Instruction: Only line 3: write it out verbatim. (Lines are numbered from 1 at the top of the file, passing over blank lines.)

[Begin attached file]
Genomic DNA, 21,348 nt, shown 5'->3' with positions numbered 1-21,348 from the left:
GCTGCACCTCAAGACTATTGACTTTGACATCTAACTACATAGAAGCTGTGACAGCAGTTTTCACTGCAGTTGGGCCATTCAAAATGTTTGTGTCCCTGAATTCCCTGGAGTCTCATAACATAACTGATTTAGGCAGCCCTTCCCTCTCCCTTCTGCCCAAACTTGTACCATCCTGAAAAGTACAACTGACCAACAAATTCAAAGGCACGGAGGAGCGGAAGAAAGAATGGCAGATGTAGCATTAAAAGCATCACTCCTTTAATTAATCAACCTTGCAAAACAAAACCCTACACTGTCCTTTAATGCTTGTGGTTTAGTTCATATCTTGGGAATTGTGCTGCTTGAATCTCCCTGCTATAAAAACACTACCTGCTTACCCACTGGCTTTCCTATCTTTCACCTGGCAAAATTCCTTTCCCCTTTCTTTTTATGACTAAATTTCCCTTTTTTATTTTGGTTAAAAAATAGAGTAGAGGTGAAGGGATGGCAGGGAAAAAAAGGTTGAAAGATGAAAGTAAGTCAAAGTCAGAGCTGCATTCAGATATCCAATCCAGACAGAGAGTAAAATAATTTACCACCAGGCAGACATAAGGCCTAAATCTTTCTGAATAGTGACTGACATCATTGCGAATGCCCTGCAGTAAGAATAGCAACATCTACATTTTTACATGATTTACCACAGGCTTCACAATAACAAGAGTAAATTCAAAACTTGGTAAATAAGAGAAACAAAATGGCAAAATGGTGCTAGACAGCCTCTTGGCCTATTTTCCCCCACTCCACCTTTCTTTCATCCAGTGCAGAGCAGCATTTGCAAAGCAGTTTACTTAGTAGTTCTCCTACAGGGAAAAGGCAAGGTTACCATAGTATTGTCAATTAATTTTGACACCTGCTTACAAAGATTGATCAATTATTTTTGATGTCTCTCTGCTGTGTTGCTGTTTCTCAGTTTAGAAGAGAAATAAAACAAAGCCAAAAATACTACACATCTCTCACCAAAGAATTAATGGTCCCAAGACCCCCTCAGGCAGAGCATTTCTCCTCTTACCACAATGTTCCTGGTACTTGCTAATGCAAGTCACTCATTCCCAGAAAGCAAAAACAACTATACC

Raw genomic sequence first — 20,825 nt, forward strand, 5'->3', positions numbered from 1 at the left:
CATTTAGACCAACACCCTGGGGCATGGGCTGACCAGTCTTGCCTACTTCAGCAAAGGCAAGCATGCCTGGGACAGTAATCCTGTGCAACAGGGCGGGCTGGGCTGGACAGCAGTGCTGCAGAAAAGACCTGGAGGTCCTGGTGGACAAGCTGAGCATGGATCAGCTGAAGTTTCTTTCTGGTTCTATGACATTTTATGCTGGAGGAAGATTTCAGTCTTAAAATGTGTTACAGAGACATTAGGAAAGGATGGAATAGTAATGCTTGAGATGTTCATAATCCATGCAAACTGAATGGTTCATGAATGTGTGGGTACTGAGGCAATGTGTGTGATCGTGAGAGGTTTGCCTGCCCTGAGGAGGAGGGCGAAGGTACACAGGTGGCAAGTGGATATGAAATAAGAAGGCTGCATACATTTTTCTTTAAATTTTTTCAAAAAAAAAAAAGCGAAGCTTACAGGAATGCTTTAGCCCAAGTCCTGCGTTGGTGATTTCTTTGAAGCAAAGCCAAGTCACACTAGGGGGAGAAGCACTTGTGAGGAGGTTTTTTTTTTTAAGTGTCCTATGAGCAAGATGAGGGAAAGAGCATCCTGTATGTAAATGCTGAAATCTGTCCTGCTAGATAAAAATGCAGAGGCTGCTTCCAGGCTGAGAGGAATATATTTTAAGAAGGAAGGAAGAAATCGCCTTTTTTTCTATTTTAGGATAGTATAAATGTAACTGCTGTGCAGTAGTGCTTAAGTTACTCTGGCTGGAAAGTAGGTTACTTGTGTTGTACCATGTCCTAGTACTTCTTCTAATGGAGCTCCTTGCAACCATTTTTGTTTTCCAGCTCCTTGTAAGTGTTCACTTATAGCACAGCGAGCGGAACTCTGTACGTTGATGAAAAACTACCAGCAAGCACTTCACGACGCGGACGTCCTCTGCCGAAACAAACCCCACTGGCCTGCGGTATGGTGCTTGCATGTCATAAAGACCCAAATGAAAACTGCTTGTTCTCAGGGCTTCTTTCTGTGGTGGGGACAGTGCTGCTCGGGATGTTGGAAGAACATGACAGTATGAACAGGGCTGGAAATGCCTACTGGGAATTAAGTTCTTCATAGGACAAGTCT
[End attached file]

Raw genomic sequence first — 20,825 nt, forward strand, 5'->3', positions numbered from 1 at the left: